Piss or pleasure?

Sex on Tuesday

rebecca-martin_online

My right hand was massaging along my labia while I was showering when all of a sudden I felt a tepid moisture trickle down my legs and into the shower drain. Initially, I assumed it was nothing, probably just the water from the shower.

But the next time I started messing around in the shower, it happened again. And again. The correlation began to stand out, so I started trying to fiddle with myself in my room (with many towels laid out) in order to figure out exactly what was going on.

Despite my efforts, I only ever seemed to have this result in the safe, warm confines of the Foothill showers. Was this the “female ejaculation” I’d heard so much about? Or was it just my wishful thinking?

Confused, I took to the internet and tried to figure out exactly what was spewing out of me. And although I found some explanation, most of it was speculative. Unfortunately, not a lot of research has been done on non-male pleasure, and even less of it has been focused on understanding more about this phenomenon that is experienced by some indeterminate number of people.

Much like the G-spot, squirting is like an elusive unicorn of sex — many people think it’s like a mythical creature that exists only in unrealistic porn depictions.

The term “female ejaculation” isn’t especially clear either. There are multiple different fluids that can be emitted from a vagina. What happens for me is more accurately described as squirting or gushing. In short, I expel a clear and more diluted liquid that originates in the bladder (as some researchers believe). Other people, however, experience the release of a substance that is more analogous to semen — a smaller amount of a more viscous and opaque fluid, potentially coming from the paraurethral glands.

People think that the former is just piss. But some research suggests that the makeup contains only trace amounts of urea, so it’s not just me peeing myself in the shower.

Although some people call squirting “gross,” it has also somehow become an ideal that people with vaginas are expected to meet. If someone says they’re a squirter, their sexual prowess and desirability are immediately elevated.

Knowing this, I was pretty excited about my newfound ability. But so far, I’ve never actually squirted in the presence of another person. I can only do it in the shower, and when I do, it isn’t paired with an orgasm — it’s more of its own thing.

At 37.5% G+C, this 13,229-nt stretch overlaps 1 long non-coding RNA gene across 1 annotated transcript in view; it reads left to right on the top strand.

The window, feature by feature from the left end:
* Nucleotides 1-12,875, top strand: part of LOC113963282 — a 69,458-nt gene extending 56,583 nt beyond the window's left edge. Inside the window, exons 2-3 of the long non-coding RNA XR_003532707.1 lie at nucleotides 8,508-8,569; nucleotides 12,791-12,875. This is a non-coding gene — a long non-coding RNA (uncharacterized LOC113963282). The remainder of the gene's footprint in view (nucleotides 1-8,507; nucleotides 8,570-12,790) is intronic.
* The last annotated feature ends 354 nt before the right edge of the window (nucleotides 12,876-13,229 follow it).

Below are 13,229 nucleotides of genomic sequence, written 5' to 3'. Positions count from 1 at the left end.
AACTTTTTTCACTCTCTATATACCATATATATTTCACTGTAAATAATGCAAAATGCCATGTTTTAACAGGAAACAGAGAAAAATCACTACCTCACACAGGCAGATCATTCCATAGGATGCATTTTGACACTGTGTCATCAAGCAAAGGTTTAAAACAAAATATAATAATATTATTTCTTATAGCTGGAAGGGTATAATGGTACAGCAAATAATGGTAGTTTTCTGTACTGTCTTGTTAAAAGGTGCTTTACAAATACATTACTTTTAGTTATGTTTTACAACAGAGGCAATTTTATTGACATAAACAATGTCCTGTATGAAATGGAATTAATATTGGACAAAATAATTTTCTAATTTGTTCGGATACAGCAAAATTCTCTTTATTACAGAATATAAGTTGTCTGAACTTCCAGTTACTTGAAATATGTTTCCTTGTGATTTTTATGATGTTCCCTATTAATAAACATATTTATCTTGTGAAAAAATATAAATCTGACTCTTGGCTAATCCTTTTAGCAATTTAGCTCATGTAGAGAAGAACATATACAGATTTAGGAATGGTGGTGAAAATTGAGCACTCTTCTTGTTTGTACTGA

The one time I showered with a partner after a particularly good romp, I wanted to see if I could make the gushing magic happen with him. I tried to stimulate myself in the ways I knew would get me there, but even so, I wasn’t able to squirt … until after he left the shower. A veritable torrent of liquid spewed out of me, but only once his back was turned.

I’m not alone. Squirting, while possible, can be rare and inconsistent.

Perhaps part of the problem lies with the intermittent and contradictory research out there — no one really knows what exactly causes squirting. There’s still a lot of debate over whether it’s actually possible for everyone who has a vagina to squirt because researchers don’t know if everyone’s glands are capable of it.

Squirting seems like an elusive unicorn to many of us because there isn’t enough concrete and reliable research on it. Many people with vaginas have all these unanswered and unanswerable questions, but still, society puts this absurd pressure on us to gush every time we are aroused.

There are numerous guides on how to “make” yourself a squirter, and even more on how to get your partner to squirt. There is a prevailing belief that squirting is a choice — that it can be easily controlled and that you “should” learn it to make sex even hotter for the other person. But it isn’t something that you can just turn on and off. And if we’re with a partner who doesn’t find it hot, then we’re made to feel embarrassed because “It’s, like, pee! So gross!”

Until we begin to listen more to people who squirt and validate their experiences by conducting more research, squirting will remain something of a mystery. And as that mystery persists, so will these unrealistic expectations of it.

So here it is: I’m a squirter, and I’m proud. Squirt with confidence.

Rebecca Martin writes the Tuesday column on sex. Contact her at [email protected] and follow her on Twitter at @beccasexontues.

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